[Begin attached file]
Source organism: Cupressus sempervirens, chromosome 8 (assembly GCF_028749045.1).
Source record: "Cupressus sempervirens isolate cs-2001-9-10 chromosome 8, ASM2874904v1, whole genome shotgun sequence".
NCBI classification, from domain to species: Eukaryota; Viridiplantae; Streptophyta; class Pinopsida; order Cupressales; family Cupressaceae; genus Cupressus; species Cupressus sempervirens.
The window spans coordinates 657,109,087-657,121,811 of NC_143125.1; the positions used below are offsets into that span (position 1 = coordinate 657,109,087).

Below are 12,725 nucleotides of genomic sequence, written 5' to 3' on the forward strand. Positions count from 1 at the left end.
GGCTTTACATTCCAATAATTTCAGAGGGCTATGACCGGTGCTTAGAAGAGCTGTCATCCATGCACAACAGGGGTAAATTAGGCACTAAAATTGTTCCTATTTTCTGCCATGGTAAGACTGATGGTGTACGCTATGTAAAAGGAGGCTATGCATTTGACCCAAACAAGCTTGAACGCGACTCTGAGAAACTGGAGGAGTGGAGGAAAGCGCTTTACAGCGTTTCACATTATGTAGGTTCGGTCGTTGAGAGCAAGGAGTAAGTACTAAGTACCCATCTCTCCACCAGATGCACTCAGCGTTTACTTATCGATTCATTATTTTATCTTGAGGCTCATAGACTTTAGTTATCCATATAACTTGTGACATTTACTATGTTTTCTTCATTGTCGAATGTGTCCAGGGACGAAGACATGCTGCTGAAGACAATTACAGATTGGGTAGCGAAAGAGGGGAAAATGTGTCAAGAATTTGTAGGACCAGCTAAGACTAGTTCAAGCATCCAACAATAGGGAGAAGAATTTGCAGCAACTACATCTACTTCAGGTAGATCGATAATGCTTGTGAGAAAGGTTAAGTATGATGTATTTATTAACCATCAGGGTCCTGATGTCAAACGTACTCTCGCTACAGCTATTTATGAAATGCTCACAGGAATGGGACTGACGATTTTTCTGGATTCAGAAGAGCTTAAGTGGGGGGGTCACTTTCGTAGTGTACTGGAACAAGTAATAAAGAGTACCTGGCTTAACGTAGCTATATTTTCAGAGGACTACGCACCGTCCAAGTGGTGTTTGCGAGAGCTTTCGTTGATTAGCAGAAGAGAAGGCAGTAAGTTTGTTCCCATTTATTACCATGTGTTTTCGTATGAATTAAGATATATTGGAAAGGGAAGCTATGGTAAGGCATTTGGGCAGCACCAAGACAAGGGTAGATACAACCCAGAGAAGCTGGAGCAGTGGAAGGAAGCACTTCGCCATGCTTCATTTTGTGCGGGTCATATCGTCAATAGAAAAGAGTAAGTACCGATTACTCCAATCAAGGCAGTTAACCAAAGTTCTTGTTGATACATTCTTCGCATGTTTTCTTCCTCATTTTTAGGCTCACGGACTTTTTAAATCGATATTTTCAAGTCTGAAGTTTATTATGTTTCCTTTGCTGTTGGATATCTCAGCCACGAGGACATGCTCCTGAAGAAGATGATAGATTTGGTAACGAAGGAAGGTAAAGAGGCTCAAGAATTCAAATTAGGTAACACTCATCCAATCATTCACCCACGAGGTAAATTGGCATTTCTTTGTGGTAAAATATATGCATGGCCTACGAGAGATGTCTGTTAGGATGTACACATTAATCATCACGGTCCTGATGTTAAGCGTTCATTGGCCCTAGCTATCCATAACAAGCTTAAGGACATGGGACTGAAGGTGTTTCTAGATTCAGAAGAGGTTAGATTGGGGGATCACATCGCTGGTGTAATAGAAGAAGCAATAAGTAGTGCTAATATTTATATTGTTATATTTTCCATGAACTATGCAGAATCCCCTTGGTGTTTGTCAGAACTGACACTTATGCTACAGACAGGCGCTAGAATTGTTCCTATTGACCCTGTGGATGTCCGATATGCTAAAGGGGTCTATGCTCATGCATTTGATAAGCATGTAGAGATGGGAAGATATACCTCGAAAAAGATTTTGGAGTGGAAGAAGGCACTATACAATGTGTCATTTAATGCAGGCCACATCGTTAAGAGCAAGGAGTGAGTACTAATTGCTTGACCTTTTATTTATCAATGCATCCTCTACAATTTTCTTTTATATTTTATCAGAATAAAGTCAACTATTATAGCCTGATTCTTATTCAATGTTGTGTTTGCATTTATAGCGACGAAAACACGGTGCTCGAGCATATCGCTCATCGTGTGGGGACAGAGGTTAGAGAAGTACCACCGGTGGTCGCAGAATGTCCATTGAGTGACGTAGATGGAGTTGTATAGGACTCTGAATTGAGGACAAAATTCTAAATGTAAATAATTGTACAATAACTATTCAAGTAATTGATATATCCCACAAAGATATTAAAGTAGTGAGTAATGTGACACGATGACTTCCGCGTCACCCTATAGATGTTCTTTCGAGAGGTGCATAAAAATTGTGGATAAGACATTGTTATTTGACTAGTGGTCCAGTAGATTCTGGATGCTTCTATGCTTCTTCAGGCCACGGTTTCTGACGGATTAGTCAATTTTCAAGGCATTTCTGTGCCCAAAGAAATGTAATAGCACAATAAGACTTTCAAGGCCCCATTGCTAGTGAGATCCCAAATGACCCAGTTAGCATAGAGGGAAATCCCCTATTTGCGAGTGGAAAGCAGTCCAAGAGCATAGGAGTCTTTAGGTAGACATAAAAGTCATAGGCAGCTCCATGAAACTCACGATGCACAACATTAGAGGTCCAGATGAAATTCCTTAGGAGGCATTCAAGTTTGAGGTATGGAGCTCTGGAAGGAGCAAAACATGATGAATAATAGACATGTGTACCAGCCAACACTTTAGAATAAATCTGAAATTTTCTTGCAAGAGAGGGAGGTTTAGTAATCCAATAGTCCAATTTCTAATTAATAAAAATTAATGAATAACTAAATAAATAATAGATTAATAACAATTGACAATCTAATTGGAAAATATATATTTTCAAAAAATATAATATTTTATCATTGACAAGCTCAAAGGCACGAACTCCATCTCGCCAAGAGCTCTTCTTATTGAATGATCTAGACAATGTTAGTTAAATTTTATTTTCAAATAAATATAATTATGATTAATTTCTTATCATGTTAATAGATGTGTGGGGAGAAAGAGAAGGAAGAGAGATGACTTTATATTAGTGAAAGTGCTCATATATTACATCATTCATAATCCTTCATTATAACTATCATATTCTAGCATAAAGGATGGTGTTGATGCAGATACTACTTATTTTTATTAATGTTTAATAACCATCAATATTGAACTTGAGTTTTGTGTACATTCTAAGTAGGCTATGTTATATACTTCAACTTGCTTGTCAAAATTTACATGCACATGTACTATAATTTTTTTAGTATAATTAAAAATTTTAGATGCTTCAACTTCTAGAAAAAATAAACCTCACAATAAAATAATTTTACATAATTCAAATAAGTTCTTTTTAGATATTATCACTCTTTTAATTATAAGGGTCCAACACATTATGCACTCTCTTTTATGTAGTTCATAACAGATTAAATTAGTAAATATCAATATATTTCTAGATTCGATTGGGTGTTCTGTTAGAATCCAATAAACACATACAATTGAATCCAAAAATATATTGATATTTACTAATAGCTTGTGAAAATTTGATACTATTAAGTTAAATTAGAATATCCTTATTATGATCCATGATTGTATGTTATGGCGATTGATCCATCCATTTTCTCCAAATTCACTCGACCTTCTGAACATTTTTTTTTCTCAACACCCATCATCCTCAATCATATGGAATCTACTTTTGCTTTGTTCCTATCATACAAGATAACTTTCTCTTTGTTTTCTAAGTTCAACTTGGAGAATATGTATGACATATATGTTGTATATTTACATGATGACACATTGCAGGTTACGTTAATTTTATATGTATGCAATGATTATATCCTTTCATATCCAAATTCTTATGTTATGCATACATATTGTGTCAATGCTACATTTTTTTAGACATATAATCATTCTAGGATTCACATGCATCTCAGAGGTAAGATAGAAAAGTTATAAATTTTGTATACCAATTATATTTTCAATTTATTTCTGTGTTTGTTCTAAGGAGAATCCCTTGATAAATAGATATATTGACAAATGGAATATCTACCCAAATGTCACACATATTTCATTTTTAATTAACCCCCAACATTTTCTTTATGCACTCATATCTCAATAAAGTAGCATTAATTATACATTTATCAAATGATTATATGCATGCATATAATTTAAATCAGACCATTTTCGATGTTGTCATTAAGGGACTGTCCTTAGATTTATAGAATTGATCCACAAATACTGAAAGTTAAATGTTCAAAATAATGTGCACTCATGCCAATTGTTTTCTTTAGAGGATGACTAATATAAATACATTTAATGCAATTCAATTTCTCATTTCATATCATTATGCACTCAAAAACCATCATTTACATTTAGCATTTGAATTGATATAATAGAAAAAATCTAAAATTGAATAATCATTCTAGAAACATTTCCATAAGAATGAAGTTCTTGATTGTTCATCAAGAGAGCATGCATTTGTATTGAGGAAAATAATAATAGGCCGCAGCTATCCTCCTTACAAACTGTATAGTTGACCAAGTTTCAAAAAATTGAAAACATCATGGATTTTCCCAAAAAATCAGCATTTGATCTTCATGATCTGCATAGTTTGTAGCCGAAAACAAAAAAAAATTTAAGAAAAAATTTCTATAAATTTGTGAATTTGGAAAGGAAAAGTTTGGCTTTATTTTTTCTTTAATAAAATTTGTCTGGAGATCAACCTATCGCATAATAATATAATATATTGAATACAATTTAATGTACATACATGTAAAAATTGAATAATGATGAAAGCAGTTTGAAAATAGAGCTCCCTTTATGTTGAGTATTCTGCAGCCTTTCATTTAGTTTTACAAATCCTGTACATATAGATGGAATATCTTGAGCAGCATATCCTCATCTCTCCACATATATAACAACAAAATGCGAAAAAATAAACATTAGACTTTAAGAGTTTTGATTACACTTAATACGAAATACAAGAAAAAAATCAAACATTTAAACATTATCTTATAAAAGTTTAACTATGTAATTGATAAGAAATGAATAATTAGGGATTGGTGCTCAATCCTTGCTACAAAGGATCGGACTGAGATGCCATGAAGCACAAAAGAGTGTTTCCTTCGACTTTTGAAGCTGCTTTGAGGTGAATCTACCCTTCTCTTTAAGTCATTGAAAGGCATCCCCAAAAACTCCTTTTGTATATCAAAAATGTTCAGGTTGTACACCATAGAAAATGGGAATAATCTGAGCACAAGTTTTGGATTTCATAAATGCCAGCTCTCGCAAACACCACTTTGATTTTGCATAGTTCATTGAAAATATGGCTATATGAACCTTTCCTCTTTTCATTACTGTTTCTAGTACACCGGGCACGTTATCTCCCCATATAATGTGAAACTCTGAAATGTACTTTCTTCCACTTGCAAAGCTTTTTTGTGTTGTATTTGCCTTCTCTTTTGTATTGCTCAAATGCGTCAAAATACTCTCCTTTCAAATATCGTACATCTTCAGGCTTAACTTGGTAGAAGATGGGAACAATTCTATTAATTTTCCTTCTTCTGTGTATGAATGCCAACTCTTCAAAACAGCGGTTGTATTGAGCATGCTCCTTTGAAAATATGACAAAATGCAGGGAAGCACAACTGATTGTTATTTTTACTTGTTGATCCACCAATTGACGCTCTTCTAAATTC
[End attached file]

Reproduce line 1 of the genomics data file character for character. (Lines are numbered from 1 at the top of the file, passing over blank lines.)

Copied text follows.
Source organism: Cupressus sempervirens, chromosome 8 (assembly GCF_028749045.1).